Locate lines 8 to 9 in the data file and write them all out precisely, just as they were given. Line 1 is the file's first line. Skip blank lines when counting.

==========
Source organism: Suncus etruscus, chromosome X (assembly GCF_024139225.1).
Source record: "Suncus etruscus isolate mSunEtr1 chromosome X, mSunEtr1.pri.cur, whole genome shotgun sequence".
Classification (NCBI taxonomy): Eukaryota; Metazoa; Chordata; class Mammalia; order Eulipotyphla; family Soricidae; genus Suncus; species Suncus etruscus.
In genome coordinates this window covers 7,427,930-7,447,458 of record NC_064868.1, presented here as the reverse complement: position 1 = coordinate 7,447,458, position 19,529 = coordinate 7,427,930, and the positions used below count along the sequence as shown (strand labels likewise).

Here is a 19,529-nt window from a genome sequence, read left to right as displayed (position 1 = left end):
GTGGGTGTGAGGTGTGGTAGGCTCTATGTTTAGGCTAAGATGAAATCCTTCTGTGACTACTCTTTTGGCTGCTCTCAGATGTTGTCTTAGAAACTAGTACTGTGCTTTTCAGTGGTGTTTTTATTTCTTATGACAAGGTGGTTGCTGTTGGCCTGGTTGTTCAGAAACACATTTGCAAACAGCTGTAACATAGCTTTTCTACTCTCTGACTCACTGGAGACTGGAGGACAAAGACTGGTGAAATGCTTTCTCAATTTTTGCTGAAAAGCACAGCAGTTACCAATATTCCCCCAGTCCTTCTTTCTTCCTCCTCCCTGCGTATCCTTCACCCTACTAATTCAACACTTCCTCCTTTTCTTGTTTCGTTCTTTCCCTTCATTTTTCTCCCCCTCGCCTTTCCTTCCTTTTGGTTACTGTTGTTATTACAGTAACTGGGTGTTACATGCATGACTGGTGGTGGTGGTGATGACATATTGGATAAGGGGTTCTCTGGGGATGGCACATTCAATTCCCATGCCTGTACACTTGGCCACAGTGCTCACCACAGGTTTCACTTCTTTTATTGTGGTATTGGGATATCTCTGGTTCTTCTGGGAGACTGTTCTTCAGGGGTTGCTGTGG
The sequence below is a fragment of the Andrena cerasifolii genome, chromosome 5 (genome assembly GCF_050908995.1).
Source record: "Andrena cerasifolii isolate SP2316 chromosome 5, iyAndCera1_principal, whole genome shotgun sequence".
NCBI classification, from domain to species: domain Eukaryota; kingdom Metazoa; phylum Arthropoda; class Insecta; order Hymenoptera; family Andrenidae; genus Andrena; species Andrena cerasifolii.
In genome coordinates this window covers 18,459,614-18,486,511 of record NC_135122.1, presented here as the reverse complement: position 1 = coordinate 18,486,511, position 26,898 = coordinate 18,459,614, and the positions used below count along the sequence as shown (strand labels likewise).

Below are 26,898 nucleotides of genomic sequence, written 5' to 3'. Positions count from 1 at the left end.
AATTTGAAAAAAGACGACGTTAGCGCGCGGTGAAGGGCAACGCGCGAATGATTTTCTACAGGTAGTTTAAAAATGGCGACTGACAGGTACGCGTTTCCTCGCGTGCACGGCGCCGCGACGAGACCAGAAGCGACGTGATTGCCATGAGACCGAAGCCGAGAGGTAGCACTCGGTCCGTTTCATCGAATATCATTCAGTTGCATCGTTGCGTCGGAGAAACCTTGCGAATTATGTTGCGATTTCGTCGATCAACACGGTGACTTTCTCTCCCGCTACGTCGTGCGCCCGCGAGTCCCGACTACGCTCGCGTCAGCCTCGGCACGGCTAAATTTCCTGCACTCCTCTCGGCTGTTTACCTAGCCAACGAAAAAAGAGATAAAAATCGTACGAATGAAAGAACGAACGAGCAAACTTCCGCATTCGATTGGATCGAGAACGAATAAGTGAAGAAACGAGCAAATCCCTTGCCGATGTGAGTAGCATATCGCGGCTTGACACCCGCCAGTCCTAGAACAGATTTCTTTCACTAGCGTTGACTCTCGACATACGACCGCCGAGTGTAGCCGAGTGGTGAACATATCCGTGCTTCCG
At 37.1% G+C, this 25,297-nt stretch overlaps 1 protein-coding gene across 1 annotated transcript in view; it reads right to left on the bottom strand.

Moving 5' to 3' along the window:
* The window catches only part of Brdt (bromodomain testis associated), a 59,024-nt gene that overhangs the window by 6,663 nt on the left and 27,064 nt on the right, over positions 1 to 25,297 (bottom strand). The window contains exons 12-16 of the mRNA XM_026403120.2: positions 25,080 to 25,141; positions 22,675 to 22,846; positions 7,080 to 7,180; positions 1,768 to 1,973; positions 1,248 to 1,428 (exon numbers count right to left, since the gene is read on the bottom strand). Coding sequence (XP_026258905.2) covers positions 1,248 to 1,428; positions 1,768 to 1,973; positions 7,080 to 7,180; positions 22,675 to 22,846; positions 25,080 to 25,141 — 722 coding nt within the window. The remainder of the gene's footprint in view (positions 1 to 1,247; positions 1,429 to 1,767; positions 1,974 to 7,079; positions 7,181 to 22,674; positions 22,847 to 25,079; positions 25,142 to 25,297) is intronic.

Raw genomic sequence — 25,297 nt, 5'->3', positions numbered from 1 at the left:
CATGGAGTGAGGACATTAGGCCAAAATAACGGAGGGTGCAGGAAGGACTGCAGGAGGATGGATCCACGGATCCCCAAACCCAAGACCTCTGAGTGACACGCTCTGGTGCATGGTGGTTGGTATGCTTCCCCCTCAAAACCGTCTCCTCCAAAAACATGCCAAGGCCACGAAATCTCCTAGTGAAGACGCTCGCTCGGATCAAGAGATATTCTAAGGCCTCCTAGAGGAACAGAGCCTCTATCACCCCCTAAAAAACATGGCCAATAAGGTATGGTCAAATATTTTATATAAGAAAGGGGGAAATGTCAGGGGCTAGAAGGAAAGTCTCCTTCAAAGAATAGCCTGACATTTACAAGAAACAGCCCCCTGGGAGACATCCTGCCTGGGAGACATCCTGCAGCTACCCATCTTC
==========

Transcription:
Source record: "Andrena cerasifolii isolate SP2316 chromosome 5, iyAndCera1_principal, whole genome shotgun sequence".
NCBI classification, from domain to species: domain Eukaryota; kingdom Metazoa; phylum Arthropoda; class Insecta; order Hymenoptera; family Andrenidae; genus Andrena; species Andrena cerasifolii.